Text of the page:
And please remember to eat bitterballen responsibly. They are filled with meat lava.


Friday, February 15, 2019

One More Road for the Beer: Bamberg.

Our fifth episode is ready, all queued up for your doodads. We're on iTunes, Stitcher, Soundcloud, and most of those things that cast pods. Please enjoy our radio program while you hit the treadmill or walk the pupper or drive to work or stroll to your next pub.

Bamberg is the smallest city we've done so far, and yet -- as always -- there are a bunch of good places we don't mention. Why? Because we like this format of 30 to 40 minutes. It's digestible, just enough time to give you the highest of the highlights for a weekend trip. Mind you, we would like to talk more. Oh we could go on. We're geeks and it would be easy to blather, start drinking beer, belch into the mic. Instead we're trying to be choosy about the info -- while still putting it into context and drawing you a picture, so to speak. Anyway, that's the goal.

With that in mind I want to mention a useful app for getting more out of Bamberg. Fred Waltman's Bamberg Beer Guide is another thing you can put on your doodad, available in the Apple Store and on Google Play. Or there is a website version here. Listen to Fred, he knows.

Meanwhile this is a pretty good introduction. Here's where we go in this episode, and a map:

Schlenkerla
Spezial
Fässla
Spezial Keller
Wilde Rose Keller
Greifenklau
Torschuster
Café Abseits

Also mentioned:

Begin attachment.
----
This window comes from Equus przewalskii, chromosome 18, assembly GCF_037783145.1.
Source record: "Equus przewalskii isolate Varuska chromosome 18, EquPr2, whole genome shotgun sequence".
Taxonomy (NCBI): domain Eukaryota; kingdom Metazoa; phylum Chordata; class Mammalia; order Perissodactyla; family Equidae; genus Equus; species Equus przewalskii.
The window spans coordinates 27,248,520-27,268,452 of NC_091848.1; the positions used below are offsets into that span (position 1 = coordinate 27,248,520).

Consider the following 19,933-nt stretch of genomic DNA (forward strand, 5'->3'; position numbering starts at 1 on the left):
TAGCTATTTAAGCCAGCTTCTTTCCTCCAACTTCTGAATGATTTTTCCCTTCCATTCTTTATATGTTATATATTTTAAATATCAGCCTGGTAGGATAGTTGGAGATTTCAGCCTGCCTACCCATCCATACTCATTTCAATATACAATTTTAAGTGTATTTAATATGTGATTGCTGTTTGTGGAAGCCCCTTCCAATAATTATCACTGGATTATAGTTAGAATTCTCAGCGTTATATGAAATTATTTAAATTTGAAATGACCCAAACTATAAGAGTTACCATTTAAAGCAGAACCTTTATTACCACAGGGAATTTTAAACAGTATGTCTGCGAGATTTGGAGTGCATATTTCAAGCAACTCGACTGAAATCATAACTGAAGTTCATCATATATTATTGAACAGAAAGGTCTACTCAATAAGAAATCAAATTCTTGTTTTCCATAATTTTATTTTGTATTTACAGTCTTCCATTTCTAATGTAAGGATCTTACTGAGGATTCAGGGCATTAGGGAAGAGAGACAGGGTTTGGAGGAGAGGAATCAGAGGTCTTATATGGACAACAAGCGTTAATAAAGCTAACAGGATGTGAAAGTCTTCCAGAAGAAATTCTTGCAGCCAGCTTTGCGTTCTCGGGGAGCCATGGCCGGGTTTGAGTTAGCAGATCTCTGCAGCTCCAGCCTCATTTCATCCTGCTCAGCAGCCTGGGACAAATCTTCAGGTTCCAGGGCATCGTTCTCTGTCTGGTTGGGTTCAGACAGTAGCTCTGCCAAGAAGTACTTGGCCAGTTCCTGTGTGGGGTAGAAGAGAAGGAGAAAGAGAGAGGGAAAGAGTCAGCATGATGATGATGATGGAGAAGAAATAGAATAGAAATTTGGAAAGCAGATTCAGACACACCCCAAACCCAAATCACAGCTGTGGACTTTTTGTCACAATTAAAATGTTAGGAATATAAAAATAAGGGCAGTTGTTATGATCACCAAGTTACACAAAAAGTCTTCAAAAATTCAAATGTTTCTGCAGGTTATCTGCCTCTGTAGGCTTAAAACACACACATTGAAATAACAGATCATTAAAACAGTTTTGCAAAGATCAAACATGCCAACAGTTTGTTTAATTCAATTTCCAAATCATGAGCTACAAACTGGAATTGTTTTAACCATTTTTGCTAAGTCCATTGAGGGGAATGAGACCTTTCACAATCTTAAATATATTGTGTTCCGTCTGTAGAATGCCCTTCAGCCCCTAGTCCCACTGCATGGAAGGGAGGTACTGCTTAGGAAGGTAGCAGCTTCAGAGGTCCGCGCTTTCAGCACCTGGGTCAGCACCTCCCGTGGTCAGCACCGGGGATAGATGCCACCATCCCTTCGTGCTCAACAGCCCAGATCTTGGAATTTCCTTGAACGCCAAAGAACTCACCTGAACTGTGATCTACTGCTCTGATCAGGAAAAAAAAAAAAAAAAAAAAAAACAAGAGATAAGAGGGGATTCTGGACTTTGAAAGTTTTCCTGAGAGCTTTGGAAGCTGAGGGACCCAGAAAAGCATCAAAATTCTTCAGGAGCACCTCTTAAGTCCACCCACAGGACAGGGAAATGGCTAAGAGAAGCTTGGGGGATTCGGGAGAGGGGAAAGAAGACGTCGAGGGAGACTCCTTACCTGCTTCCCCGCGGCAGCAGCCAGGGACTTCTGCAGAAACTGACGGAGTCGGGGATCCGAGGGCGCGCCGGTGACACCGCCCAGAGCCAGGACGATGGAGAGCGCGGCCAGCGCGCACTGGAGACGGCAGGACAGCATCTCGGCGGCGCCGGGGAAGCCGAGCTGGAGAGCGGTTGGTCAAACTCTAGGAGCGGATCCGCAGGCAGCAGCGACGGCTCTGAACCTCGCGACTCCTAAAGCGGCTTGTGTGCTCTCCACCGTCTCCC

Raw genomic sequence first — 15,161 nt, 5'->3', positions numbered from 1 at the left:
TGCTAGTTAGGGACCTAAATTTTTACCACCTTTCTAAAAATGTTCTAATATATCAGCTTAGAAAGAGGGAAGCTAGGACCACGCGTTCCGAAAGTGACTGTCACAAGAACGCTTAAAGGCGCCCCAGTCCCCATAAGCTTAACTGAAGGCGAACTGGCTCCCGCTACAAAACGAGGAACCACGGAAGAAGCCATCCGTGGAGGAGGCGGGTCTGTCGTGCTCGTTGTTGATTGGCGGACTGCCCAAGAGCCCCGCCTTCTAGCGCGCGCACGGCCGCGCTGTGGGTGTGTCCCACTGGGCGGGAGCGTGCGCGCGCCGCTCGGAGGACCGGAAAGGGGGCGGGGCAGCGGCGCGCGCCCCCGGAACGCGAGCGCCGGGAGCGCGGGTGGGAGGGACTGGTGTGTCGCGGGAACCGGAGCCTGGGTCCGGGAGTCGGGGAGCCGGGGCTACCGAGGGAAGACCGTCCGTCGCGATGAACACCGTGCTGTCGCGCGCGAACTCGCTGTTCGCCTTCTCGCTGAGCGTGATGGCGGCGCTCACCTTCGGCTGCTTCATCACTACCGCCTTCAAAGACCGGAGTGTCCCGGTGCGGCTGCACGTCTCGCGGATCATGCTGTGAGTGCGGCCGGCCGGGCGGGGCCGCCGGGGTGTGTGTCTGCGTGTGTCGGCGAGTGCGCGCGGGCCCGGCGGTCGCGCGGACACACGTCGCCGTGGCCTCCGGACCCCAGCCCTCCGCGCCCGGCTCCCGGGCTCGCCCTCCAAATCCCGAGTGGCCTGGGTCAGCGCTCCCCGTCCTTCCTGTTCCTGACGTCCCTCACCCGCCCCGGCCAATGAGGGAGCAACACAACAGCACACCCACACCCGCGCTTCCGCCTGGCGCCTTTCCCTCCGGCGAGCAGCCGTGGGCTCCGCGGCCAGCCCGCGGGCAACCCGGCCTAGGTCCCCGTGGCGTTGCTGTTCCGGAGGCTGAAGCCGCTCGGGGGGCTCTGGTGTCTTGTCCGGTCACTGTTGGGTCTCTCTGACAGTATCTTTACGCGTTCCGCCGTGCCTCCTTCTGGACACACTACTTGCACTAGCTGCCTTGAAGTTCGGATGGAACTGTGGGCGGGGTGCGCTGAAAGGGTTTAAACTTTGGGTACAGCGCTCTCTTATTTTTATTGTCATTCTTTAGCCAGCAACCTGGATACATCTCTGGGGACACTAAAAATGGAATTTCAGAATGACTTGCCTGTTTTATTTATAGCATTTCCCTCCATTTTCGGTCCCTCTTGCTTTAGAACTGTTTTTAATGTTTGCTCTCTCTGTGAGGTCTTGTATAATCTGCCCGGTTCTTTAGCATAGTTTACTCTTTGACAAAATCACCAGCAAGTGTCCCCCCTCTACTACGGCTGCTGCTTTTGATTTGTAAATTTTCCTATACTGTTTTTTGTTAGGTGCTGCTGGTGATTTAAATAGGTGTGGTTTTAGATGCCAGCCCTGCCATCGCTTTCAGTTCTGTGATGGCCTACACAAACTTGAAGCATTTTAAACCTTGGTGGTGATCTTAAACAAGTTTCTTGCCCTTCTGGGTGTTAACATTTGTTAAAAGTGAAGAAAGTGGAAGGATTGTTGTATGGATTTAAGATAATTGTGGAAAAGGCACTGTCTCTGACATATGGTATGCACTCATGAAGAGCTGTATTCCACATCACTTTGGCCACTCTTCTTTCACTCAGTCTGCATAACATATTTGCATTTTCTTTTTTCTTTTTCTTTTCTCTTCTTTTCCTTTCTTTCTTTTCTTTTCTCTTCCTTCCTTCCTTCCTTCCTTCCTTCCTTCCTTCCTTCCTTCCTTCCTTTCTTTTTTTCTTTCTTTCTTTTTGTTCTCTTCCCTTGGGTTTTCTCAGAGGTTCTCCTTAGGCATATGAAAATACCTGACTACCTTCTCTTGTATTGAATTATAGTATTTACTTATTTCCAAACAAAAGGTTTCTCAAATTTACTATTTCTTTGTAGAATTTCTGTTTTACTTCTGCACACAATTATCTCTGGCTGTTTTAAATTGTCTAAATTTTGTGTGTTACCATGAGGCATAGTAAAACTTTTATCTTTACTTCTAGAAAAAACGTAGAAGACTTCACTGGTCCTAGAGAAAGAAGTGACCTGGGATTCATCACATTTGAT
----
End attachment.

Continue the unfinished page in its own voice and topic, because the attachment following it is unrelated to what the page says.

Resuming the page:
Hotel am Brauerei Dreieck
Keesmann
Mahr's



We have this rad idea for schwag: black T-shirts that say "One More Road for the Beer: European Tour 2019." On the back would be a list of the cities we're hitting. These shirts should be pretty metal, with skulls and whatnot. You'd buy that, right? If only we could afford schwag. Hey, would you like to be an underwriter?

Next week... We're not sure yet. Maybe Amsterdam or Budapest.


Friday, February 1, 2019

One More Road for the Beer: Warsaw.

Pull on your thickest winter socks, put your feet up, and pour yourself a glass of something thick and black. It's time to talk Polish beer. Here is our fourth show.

Something I forgot to mention: the Polish Beer Lovers' Party, because it's a cool part of the story of Poland's transition (or return) to being a more serious beer-drinking country after Communism. The Beer Lovers' Party had a brief heyday -- they had seats in Parliament and everything -- in the early 1990s when the possibilities of democracy must have seemed nearly infinite. Their main plank was to promote people meeting in pubs to talk and drink beer (instead of getting drunk on vodka). They were successful enough to splinter apart amid disagreements. When I imagine this happening, I picture the People's Front of Judea.

Warsaw is the capital and has more than 50 multitap beer bars, so the city made a convenient excuse to talk about Polish beer and Baltic porter. There are several other nice cities with thriving scenes though -- Wroclaw, Krakow, Gdansk, Poznan, and more. If you go, you may want to make use of the site OnTap.pl. Loads of multitaps and beer lists there -- far more than we could ever hope to mention.

Here's what we mention on the show, and a map:

Jabeerwocky
PiwPaw Beer Heaven
PiwPaw Parkingowa (their other main location)
Same Krafty
Same Krafty Viz-a-viz
Pijalnia Wódka i Piwa (but there are other locations)
Maryensztadt Craft Beer & Food
Pinball Station



We talked about smoky beers on this show but it appears we are just getting started. Next episode: Bamberg.


Friday, January 18, 2019

One More Road for the Beer: Rome.

Well, here is our third show. Prego!

We recorded it Tuesday. After doing my homework on this stuff all day -- ugh, how do you pronounce cacio e pepe again? -- it turned out that I had a hankering for cacio e pepe. So I cooked it for dinner and stuffed myself. Then we went and did the show and talked about all this food and so I got hungry again.